Hearts Forged in Fire by Cassandre Dayne (Cassandre Dayne). For rancher Zeke Parker, the death of his lover, David, had nearly stripped away his soul, leaving him empty inside. His beloved ranch in ruins, he had nothing to live for. Only the love of a horse kept him from going over the edge. Then Cupid intervened in the form of movie mogul, Drake Wilson and one charity auction benefiting a worthy cause. Sadly, both men were too damaged to try and love again. When tragedy struck, forcing them to face their greatest fears, could the love of one horse give them the strength they needed to fight the fires of love?

Dark Moon: Spirit Wild by Kate Douglas (Aphrodisia ). The second in the sizzling new Spirit Wild series from Kate Douglas—Aphrodisia's top-selling star—has the extremely hot erotic scenes and complex characters that made her Wolf Tales series a phenomenal, long-running success.

Slow Seduction by Cecilia Tan (Forever). Two months after Karina's painful departure from James, she heads to London to locate him and win him back. There she meets an enigmatic man who promises to help her find James—for a price. Karina insists her heart belongs to James, but Damon is determined to have her. By the time she finds James, Karina has been "trained" to please another. Will James reject her again…or find her more irresistible than before?

The Wolf and the Vampire by Olivia Black (Siren Publishing). Book 5, Silver Bullet Series. Holden Turner feels rejected. To hide the hurt, he turns to drinking and dancing, looking for something to fill the void in his heart. One night while partying inside the Silver Bullet, he drinks too much. Jack Hearst is lonely. It's becoming harder for him to sit back and watch his friends find love. Things change when he spots his True Match on the dance floor, surrounded by men. Approaching the group, he flashes his fangs and they quickly take the hint…running away. When Holden wakes up in a strange place, he quickly escapes only to find out that someone has marked him. Unsure of what to do, Holden hides out hoping that his memory will return. Before he can find the man, tragedy strikes leaving Holden fighting for his life.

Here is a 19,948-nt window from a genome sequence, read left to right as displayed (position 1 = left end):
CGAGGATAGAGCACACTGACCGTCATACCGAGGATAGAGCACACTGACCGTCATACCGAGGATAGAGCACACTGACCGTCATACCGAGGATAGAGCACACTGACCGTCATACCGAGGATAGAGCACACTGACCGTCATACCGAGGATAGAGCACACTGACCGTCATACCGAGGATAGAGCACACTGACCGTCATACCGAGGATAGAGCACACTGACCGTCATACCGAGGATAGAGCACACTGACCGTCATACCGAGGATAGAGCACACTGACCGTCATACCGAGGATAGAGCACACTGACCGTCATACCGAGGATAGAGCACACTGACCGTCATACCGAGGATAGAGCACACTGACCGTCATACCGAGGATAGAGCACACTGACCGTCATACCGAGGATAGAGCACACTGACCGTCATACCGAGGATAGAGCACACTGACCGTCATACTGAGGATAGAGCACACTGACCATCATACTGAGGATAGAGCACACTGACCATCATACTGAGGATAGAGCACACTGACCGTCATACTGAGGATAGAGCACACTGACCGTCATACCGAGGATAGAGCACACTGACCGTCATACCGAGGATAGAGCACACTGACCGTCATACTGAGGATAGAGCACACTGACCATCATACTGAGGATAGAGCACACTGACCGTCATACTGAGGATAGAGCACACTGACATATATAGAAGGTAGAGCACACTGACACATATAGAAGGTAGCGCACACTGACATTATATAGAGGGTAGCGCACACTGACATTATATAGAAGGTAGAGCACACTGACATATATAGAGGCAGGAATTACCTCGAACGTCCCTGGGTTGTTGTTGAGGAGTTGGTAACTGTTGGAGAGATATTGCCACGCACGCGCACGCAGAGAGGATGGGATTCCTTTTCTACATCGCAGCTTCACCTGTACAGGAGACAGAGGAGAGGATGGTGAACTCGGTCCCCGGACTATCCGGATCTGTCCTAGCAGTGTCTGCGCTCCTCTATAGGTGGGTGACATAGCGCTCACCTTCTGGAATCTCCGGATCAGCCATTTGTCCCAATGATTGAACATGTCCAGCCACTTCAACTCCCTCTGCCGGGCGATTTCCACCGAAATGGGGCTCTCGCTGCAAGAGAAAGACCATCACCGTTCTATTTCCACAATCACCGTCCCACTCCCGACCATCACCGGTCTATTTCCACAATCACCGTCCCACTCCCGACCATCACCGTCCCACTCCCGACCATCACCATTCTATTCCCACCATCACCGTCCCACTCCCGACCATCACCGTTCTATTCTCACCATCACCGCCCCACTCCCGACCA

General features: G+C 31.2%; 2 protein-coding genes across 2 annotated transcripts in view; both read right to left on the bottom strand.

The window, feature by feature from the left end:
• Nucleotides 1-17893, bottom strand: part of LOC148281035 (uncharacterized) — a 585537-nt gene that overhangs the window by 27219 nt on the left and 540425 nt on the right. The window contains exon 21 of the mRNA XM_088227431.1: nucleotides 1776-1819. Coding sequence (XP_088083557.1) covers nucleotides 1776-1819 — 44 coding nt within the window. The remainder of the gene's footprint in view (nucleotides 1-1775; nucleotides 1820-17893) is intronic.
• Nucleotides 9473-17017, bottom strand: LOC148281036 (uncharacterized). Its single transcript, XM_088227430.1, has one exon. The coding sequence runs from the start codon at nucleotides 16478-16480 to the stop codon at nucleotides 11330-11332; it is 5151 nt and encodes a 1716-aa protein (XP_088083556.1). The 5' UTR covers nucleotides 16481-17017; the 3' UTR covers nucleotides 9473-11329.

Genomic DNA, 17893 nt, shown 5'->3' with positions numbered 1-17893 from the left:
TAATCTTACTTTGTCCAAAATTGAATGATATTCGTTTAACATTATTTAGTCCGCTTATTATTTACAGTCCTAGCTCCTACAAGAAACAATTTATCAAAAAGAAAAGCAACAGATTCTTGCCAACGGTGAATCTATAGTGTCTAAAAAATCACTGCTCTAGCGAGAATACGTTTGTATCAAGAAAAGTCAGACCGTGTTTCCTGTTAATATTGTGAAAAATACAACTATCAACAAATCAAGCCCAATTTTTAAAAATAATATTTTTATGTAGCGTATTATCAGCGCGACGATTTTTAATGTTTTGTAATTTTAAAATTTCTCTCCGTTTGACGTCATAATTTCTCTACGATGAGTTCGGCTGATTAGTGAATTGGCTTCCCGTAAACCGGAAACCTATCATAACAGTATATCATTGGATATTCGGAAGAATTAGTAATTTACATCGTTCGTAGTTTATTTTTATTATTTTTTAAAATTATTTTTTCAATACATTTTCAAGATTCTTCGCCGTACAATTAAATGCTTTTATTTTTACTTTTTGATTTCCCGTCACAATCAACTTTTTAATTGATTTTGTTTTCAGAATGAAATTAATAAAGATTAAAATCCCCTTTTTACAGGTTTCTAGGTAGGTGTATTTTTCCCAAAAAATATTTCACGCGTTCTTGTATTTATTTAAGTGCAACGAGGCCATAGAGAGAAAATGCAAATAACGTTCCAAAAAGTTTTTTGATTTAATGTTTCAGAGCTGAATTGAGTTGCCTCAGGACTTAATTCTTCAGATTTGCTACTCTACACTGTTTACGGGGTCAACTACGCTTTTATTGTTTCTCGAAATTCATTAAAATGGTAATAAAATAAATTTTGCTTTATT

Chalkboard Romance by Melissa Keir (Secret Cravings Publishing). Lauren Walsh, a divorcee and elementary teacher, wanted to feel sexy again, after her ex tossed her aside for a younger woman. Her teaching partner and best friend encouraged her to sign up for The Playhouse--a renowned dating agency. Mac Thomas remained trapped in a marriage to a money grubbing socialite. Forced to stay away from his young son, Mac lost the ability to trust. After the death of his wife, he returned to care for his son but his sister wants more for him. She sets him up with The Playhouse. Passion ignites but Mac's a parent of one of Lauren's students. A teacher and a parent dating could cost Lauren her job and her chance at happiness. Will Mac be able to convince the school and Lauren, that love is the most important thing?

Disciplining Allie by Allie Blocker (SharaAzod.com). Some rules weren't meant to be broken and it was becoming quite clear to Lewis that his sweet Allie was forgetting that. Or she was attempting to goad him by breaking his cardinal laws. It didn't matter which, he didn't care for explanations and he was really in no mood to entertain pretty pouts and soft smiles. No, his Allie needed discipline and he was all too happy to oblige...